The Fed Cuts Again

The Federal Reserve Cuts Rates .50%

And leaves the door open for more cuts if necessary

The Fed met yesterday and today to discuss inflation and the economy. They decided to cut the Fed Funds rate (FFR) by .50% to stimulate a slowing economy. There’s a lot of debate as to whether we’re in a recession or not. Some pundits say that if the Fed starts to talk about a potential recession that usually means we are already in one.

What does this mean for interest rates?

FFR Prime 30 yr rates
If you have a loan with a short-term interest rate or a rate based on the Prime index, your rate will be declining. The Prime rate is simply the fed funds rate plus a margin of 3%, currently at 6%. Most home equity lines and some credit cards are based on the prime rate.

Other short term indexes like the 1 month, 3 month & 6 month LIBOR rates will also likely decrease. The decrease may not necessarily be by the same .50% FFR reduction and not as quickly. The 1 month LIBOR typically follows the FFR over time.

For long-term interest rates like the 15 yr. and the 30 yr. fixed rates, these rates will most likely be increasing. The last four rate cuts resulted in higher fixed rates in the subsequent days and weeks. For more information on why this happens read my previous post on Fed Rate cuts.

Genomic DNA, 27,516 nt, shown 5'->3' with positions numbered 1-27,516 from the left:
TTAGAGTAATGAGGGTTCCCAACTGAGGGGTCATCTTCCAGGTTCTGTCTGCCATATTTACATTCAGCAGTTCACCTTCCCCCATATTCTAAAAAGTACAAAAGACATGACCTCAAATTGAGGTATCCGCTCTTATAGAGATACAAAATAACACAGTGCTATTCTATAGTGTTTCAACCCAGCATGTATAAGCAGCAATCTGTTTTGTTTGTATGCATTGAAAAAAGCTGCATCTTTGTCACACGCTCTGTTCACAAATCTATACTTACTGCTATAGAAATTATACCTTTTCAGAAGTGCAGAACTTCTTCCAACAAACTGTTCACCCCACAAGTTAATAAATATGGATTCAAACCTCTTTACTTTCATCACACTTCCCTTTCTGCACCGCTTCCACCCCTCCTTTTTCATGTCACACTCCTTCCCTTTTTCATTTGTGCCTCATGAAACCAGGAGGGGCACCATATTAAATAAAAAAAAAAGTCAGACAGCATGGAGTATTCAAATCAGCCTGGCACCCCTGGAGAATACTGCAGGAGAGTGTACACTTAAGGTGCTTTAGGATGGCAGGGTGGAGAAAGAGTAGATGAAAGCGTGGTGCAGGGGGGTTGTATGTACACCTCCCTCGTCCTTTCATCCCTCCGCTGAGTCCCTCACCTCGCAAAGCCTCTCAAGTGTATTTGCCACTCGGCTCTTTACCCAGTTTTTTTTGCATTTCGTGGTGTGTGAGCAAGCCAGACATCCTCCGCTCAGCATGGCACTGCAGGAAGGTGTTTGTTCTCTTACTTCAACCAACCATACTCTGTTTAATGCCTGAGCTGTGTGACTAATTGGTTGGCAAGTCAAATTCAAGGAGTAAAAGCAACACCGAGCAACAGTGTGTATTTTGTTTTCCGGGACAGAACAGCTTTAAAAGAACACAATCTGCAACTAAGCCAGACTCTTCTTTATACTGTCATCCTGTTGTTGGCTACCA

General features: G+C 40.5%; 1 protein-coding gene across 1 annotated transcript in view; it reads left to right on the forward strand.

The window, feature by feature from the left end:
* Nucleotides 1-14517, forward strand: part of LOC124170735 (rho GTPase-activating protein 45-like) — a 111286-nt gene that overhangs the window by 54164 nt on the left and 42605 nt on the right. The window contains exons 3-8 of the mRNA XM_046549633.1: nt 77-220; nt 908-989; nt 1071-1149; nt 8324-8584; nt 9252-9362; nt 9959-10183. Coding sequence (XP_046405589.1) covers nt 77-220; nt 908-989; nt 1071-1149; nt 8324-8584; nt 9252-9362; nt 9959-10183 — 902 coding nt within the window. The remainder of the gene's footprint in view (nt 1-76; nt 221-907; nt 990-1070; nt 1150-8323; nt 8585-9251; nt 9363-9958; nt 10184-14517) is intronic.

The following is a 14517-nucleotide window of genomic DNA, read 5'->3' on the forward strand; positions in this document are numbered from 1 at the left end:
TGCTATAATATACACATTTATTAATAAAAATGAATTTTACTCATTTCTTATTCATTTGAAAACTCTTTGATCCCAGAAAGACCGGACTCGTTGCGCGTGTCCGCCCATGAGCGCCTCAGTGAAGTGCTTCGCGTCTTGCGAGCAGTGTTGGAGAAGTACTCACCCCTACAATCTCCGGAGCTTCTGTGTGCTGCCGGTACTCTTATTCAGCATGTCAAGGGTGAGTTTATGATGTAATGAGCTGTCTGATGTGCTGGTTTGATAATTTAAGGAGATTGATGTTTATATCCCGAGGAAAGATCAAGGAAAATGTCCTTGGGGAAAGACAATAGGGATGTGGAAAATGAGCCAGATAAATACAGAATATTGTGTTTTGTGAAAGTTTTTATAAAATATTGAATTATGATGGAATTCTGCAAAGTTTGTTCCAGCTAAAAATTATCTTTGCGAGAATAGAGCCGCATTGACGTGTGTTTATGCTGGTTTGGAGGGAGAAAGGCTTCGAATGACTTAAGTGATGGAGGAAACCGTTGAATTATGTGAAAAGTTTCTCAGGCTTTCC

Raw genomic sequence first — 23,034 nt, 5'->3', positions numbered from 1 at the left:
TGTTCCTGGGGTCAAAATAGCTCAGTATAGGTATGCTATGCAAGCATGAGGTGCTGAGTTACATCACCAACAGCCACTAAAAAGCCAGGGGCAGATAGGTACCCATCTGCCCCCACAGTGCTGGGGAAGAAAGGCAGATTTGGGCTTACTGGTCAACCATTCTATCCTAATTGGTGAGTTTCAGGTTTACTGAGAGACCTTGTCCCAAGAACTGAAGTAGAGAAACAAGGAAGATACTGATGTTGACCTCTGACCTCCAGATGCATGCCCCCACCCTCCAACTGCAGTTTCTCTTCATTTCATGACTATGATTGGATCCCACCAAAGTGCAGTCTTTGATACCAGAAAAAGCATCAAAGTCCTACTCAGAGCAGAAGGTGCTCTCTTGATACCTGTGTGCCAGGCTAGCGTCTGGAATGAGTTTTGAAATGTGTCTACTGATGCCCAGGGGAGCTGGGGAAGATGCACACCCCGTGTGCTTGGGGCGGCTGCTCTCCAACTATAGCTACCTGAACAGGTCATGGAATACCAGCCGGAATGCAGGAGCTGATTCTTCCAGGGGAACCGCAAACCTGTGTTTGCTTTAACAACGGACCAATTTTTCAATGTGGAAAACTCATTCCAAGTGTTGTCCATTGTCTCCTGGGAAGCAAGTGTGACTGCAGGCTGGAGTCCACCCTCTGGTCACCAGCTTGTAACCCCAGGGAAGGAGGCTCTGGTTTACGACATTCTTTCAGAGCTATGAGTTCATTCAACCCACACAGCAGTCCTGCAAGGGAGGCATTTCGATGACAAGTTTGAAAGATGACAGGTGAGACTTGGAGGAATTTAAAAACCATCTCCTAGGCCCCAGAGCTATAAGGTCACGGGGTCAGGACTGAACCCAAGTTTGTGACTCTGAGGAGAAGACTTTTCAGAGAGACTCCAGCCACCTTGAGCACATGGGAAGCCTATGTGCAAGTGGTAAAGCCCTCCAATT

If Goldman Sachs’ predictions are correct, then we may see a few more cuts from the Fed to stimulate the economy even more.

What does all of this mean to you? It means you should schedule your annual review call with us, if you haven’t already. Interest rates may rise or they may decline, there are so many factors that go into the supply and demand for long term bonds. Make sure you’re ready for the next interest rate decline. Stay up to date with by subscribing to our cashflowcoach blog and attend our next Total Wealth Workshop. We want to be your source of valuable information and financial education.

Thank you for your loyalty and your business!

the Cashflow Coach

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